3rd Quarter 2015 Market Commentary


A wave of downward volatility greeted global investors during the third quarter of 2015. Many markets were down more than 10% from recent highs. This is often called a market “correction” by the media. Emerging market stocks took the worst of the hit. The MSCI Emerging Markets Index lost -17.90% during the quarter that ended September 30. Year to date, the emerging markets index is down -15.48%. International developed stocks gave back gains posted in the first half of the year. The MSCI EAFE Index was down -10.23% for the quarter and is -5.28% for the year. US Stock fared better than international stocks and were down -6.44% during the quarter. Commodities lost -14.47% during the quarter and are down -15.80% year to date. Global real estate also suffered losses, and the S&P Global REIT Index is down -4.36% year to date. Investors rushed to bonds for safety, pushing interest rates lower yet again. The Barclays Aggregate Bond Index is up 1.13% for the year.

Here is a word of caution before I continue discussing recent negative performance. Long-term investors should avoid making changes to their portfolio based on short-term market movements. The volatility we’ve seen this summer is neither extraordinary nor outside the norm. The S&P 500 Index declines on average -14.2% in a calendar year. [1]  The most recent pullback of -12.7% (from the highest point to the recent low) is less than that 35-year average. The rest of this letter is an explanation of what happened during the quarter and not a prediction. In ThirtyNorth’s conference room in New Orleans, there is a real crystal ball. It serves as a constant, tongue-in-cheek, reminder that no one can predict the future.

1,000 Point Drop

On Monday, August 24th, the Dow Jones Industrial Average opened down over 1,000 points. The index bounced back and ended the day off 588 points. “Dow Drops 1,000 Points” is an exciting and fear-provoking headline. Remember that 1,000 points on a base of 16,500 is 6.1%. Five years ago, the Dow Jones was at a level of 10,000, and a drop of 1,000 points would have been a 10% decline. Why do we have such difficulty interpreting a 1,000-point drop? Many financial headlines made comparisons to “Black Monday”, the day in 1987 when the Dow Jones dropped and closed down 22.6%. Can you guess how many points the Dow dropped on that day?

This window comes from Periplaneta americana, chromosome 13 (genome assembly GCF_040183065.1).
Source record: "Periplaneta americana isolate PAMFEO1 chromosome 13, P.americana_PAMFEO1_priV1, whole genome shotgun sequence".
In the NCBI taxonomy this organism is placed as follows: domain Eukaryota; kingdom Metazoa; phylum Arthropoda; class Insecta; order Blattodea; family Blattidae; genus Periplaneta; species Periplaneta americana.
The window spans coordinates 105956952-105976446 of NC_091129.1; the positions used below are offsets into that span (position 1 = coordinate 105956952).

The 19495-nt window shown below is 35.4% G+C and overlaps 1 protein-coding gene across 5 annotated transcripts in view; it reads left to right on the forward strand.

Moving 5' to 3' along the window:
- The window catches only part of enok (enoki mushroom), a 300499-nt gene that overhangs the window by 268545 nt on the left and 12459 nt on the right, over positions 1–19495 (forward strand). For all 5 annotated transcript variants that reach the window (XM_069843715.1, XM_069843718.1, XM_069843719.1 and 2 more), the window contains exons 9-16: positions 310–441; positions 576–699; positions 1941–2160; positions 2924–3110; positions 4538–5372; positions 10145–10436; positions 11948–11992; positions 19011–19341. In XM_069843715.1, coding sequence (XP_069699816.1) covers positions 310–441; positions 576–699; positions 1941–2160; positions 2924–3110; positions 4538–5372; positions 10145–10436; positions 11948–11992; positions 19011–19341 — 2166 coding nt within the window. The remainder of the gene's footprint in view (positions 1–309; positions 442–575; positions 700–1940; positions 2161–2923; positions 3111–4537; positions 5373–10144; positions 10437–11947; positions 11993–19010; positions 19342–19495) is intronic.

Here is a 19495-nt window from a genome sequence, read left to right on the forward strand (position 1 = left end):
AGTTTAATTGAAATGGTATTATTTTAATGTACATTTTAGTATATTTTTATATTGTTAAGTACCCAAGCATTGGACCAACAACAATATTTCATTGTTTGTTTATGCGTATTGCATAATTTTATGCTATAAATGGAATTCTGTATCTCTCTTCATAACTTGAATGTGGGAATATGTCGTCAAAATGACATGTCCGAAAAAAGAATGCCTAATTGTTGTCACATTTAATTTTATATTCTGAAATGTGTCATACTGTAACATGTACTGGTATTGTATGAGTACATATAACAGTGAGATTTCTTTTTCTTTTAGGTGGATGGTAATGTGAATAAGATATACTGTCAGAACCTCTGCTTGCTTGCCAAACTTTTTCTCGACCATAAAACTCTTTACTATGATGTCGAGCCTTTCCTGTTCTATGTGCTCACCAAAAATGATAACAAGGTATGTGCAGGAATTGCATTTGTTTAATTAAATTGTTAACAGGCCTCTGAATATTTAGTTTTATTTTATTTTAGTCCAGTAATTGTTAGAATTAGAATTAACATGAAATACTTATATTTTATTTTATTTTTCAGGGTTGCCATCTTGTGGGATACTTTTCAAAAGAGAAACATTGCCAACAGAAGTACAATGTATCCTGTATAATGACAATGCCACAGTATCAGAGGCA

508 points

To further illustrate this phenomenon, known as denominator bias, consider the following facts about the mortality rates of two (hypothetical) deadly diseases:

4 out of 100 who contracted the disease died

289 out of 10,000 who contracted the disease died

Which disease is worse? At first glance, doesn’t 289 deaths seem worse than 4? The first disease has a mortality rate of 4%, while the second has a mortality rate of 2.89%. Imagine if the headlines on August 24 read “Dow Drops 6%”. Do you think you might have been as concerned as that drop of 1,000 points?


Most of the volatility in emerging market stocks stemmed from concerns about slower economic growth in China. China is trying to manage a transition from a manufacturing and commodity-based economy to a consumer driven one. This is a difficult and often messy process. The Chinese government estimates GDP (gross domestic product) growth of 7% this year compared to 10% in 2010. Consider that a 10% growth in 2010 added about $844 billion US dollars to the Chinese economy. A 7.7% growth rate in 2013 added $986 billion US dollars. [2] Even though the rate of growth is slowing, China continues to add larger levels of demand to the global economy.

In early August, China’s central bank devalued its currency, the Renminbi, by 2% against the US dollar. This was the most significant change in value of the currency, also known as the Yuan, since 1994. The purpose of the devaluation was likely to aid Chinese exporters. [3] The move caused volatility in neighboring Asian currencies and global stocks. Investors grew concerned the move signaled that the Chinese economic data is worse than expected.

Despite significant short-term volatility, China’s transition to a consumer driven economy is happening. More than 750 million people drove to vacations during a recent national holiday week. This caused the enormous traffic jam in the photo below. That’s a lot of cars, gasoline, hotels, and dining out for a consumer economy.